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What Are The Corbetts Of Torridon?

You may already be familiar with a Munro, which is a term used to describe a Scottish mountain over 3000ft. The name is the legacy of Sir Hugh Munro, who was the founding member of the Scottish Mountaineering Club (SMC), and in 1891, became the first person to measure and list all of the peaks in Scotland over 3000ft.


There are 282 Munros in Scotland, and conquering them, or ‘Munro bagging’, is a popular pursuit among enthusiastic mountaineers, who aim to scale as many of the peaks as possible. However, fewer people have heard of their less famous cousins, the Corbetts.


The Corbetts are Scottish mountains which are classed in the next category down from the Munros, between 2,500-3000ft in height. There are 222 Corbetts in Scotland, and the list was first compiled in the 1920s by John Rooke Corbett, who was also a member of the SMC, although he was based in Bristol. The list was published posthumously in 1953.


When it comes to discussing mountain walking in Scotland, familiar names such as Ben Nevis and the Skye Cuillins will probably crop up, where some of the highest and most challenging climbs are to be found. However, one of the most beautiful and remote areas of the country for nature lovers to visit is the Torridon Hills in the north west.


There are three mountain ranges to the north of Glen Torridon; Beinn Alligin, Liathach and Beinn Eighe. Each of these ranges contains two Munros, and there can also be found a number of Corbetts.


One of the highest Corbetts is Beinn Dearg, Torridon, which is just a couple of feet shy of being a Munro. The full ascent requires some advanced steep scrambling skills, but you will be rewarded with some wonderful views from the ridge over this stunning landscape of lochs, glens, rugged peaks, and coastline.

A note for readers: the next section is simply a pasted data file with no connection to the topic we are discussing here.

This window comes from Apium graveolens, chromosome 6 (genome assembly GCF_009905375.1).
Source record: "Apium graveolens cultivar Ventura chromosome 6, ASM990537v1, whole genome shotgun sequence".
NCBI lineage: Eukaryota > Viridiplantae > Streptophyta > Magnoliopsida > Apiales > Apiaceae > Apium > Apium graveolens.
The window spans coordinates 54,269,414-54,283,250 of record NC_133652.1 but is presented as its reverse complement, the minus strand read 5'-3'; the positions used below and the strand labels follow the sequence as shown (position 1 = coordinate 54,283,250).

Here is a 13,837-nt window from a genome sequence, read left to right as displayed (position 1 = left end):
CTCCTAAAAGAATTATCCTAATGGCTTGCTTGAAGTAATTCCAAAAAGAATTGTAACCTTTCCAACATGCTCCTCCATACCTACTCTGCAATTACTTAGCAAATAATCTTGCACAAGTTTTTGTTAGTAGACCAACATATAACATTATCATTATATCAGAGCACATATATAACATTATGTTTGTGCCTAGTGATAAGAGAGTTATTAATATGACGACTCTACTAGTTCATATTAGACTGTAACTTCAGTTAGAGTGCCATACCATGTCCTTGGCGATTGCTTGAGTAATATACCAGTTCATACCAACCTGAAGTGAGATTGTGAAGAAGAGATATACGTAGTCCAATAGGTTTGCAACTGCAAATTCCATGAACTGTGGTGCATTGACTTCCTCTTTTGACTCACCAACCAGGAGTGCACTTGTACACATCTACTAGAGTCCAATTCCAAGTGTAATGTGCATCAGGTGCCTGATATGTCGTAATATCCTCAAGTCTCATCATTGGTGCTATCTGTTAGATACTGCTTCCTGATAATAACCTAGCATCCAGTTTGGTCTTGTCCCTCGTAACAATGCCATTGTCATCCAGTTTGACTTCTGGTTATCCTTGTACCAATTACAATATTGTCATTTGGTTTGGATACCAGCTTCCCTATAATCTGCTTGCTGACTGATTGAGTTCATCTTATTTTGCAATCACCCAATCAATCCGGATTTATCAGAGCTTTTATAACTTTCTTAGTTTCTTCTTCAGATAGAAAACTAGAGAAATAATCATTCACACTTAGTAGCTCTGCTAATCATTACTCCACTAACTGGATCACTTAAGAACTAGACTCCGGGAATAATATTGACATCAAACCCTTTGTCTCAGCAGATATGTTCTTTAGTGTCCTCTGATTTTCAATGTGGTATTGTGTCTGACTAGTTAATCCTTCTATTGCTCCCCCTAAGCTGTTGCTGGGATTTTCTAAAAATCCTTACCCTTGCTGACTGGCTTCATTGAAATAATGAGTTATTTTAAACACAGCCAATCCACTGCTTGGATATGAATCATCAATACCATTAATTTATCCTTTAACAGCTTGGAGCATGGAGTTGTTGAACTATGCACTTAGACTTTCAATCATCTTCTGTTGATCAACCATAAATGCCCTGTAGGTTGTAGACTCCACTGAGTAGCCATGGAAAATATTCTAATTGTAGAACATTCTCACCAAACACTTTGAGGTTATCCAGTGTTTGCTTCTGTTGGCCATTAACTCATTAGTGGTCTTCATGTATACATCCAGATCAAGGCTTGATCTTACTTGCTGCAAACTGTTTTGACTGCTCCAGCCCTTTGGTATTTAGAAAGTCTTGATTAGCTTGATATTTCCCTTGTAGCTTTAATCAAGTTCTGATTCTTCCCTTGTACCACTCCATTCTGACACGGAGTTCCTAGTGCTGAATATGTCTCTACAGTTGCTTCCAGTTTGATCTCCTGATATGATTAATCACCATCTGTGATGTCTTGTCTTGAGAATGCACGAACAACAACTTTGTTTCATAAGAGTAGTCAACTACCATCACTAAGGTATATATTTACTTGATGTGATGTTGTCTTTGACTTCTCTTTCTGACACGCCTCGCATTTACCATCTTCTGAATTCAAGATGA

A less challenging climb is Beinn Damh, on the southern side of Loch Torridon. On the ascent, you will walk past Scot’s pine forests, an impressive waterfall, and in the autumn months, you will find the beauty of a heather-clad mountainside in full bloom. It is a good place to start for anyone who is reasonably fit but not a very experienced mountain walker.


One of the best-known mountains in the region is Baosbheinn, near Gairloch. The translation of its name from Gaelic is ‘Wizard’s Hill’, the origin of which seems to be open to interpretation. This sandstone ridge is accessible for fit walkers, and the most capable can combine it with the adjacent Corbett of Beinn an Eoin to really test themselves.


For an easier day’s walking, there are plenty of spectacular lower level walks around the freshwater lochs, sea lochs, and glens of the region, as well as miles of infrequently visited coastline and unspoilt beaches. You will find something to suit the novice, the intermediate level, as well as the most experienced mountaineers in this special area of Scotland.


If you would like some information about Torridon mountains guided walks, please get in touch.


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